According to a new investigation has found that unapproved antibiotics are being routinely used in ethanol production and ending up in animal feed.
Three years ago food safety and public health advocates began to recognize that another sector of agriculture—the corn ethanol industry—also played a role in antibiotic misuse. Many ethanol producers routinely add antibiotics such as penicillin and erythromycin (both important for human health) and virginiamycin and tylosin (both have analogues used to treat humans) to the tanks where they mix corn mash with warm water to ferment ethanol.
Bacterial outbreaks are common in ethanol plants (the bacteria like the warm, moist conditions and the corn sugar), and can lead to yield (and therefore profit) losses. Antibiotics help keep bacterial counts low, but fuel isn’t the only product that leaves ethanol plants. Producers also sell what is known as “distillers grains” (DGS), the nutrient-rich, leftover corn mash, to cattle, dairy, swine and poultry producers for use as a livestock feed. In 2008 the FDA found antibiotic residues in DGS samples taken from ethanol plants across the country, results that have been confirmed by subsequent studies.
Julia Olmstead, senior program associate with the Institute for Agriculture and Trade Policy (IATP), says producers and the FDA are turning a blind eye, because currently no antibiotics are approved for use in making ethanol.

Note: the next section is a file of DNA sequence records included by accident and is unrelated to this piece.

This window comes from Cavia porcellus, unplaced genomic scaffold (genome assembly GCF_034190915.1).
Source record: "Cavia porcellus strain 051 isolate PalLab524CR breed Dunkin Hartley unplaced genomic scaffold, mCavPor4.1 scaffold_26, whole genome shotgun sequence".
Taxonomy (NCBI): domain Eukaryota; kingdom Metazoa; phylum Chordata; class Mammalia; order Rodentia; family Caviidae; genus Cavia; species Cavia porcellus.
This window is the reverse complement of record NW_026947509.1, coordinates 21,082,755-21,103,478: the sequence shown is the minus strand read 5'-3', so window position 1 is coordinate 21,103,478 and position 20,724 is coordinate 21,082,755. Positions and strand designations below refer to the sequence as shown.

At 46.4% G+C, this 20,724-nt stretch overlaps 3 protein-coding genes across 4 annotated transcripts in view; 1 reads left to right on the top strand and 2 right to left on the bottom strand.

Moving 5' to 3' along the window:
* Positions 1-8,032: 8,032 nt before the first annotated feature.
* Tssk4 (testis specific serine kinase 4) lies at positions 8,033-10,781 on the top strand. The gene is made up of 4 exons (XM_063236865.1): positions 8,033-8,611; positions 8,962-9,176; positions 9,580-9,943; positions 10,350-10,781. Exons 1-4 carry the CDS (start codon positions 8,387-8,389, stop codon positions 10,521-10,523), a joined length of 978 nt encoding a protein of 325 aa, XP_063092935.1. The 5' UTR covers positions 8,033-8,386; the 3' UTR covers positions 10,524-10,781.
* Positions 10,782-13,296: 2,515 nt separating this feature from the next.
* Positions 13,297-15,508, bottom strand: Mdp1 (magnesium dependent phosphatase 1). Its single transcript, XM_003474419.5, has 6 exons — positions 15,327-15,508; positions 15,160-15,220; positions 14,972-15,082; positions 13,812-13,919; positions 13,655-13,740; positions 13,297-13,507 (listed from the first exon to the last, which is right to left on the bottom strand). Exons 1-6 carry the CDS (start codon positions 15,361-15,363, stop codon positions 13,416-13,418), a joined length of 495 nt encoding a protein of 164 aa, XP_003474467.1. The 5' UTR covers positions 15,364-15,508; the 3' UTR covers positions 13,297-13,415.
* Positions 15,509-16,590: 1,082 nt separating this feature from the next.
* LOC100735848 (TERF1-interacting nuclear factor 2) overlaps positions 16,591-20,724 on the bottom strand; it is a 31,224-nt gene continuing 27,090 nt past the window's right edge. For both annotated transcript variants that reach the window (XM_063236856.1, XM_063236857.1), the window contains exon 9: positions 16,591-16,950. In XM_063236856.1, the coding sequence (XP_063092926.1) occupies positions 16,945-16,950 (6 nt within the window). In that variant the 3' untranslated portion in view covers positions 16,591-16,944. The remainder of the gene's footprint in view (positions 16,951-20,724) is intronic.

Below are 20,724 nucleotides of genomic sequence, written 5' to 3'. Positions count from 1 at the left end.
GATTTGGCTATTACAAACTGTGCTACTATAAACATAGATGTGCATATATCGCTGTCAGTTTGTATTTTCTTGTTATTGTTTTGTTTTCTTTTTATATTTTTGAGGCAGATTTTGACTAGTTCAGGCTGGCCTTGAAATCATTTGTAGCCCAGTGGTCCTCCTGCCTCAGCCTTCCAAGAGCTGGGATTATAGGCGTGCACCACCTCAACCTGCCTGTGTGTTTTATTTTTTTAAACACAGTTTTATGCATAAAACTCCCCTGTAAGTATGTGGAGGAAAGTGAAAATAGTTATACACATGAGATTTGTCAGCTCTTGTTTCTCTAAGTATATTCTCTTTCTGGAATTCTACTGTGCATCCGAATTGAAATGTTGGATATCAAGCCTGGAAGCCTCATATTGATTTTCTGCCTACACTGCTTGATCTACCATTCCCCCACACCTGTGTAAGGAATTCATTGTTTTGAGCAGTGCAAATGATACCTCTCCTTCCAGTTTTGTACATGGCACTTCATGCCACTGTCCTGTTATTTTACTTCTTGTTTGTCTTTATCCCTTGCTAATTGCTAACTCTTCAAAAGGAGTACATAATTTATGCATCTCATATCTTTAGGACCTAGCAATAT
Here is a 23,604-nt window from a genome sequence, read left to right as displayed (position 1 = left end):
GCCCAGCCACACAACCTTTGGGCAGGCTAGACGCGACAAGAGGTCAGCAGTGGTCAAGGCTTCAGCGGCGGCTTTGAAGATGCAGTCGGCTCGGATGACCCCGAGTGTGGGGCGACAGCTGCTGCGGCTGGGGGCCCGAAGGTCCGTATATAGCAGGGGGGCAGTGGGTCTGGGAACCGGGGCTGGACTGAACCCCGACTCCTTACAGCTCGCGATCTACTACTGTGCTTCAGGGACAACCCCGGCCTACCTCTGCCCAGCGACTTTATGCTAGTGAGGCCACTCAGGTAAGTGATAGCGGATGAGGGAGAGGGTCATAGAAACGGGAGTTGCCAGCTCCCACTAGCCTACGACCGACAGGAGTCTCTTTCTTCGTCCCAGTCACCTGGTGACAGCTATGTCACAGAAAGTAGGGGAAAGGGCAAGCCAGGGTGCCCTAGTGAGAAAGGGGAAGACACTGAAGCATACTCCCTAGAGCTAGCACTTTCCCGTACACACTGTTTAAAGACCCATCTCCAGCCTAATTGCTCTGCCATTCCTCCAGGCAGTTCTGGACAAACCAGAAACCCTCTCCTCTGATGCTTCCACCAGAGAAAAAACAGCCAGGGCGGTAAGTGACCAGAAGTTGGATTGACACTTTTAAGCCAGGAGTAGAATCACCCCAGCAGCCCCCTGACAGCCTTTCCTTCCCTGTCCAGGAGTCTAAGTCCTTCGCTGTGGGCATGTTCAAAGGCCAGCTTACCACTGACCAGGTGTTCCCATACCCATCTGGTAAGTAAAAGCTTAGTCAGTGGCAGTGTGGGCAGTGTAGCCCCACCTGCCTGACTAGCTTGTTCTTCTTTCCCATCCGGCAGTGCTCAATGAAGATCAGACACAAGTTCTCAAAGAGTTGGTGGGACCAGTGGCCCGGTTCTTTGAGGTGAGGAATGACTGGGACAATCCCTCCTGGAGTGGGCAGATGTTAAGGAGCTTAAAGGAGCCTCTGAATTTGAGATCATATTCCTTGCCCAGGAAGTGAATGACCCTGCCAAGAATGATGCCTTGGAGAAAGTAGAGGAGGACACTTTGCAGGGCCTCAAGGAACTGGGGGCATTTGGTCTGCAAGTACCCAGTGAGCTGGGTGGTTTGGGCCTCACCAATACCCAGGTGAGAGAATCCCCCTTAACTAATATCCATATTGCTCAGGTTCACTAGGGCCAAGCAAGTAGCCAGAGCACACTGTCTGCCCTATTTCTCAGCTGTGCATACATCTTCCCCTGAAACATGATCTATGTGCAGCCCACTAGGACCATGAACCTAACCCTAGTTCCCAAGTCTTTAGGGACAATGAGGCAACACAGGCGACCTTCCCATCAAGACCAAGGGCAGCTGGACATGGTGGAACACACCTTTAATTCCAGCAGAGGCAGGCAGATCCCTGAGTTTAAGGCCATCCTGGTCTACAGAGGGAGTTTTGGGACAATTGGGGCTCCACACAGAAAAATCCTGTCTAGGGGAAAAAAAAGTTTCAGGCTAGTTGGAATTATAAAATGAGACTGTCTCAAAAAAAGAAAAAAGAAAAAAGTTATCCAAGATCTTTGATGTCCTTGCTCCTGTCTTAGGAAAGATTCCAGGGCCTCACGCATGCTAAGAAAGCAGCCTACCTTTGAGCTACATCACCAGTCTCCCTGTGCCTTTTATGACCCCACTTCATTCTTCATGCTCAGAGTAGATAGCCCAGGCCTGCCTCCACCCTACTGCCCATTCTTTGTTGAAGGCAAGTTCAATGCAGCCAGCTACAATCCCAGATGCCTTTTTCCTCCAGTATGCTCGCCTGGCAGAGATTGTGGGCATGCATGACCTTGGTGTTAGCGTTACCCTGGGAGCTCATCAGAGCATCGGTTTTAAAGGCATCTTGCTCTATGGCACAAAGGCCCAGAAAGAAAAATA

"They're being marketed in contradiction to federal regulation, but the FDA isn't actively regulating that. We're saying that the FDA should immediately prohibit antibiotic sales to the ethanol industry, until and if they are approved."
Viable alternatives to the use of antibiotics in ethanol production are available, she adds.
"A lot of producers do use those. POET, the world's largest ethanol producer, is now entirely antibiotic free. But a lot of producers are hesitant I think to make the switch."
Because of that hesitation, Olmstead urges either the federal or state government to step in to provide support to help producers make the transition.
The report is available at http://www.iatp.org.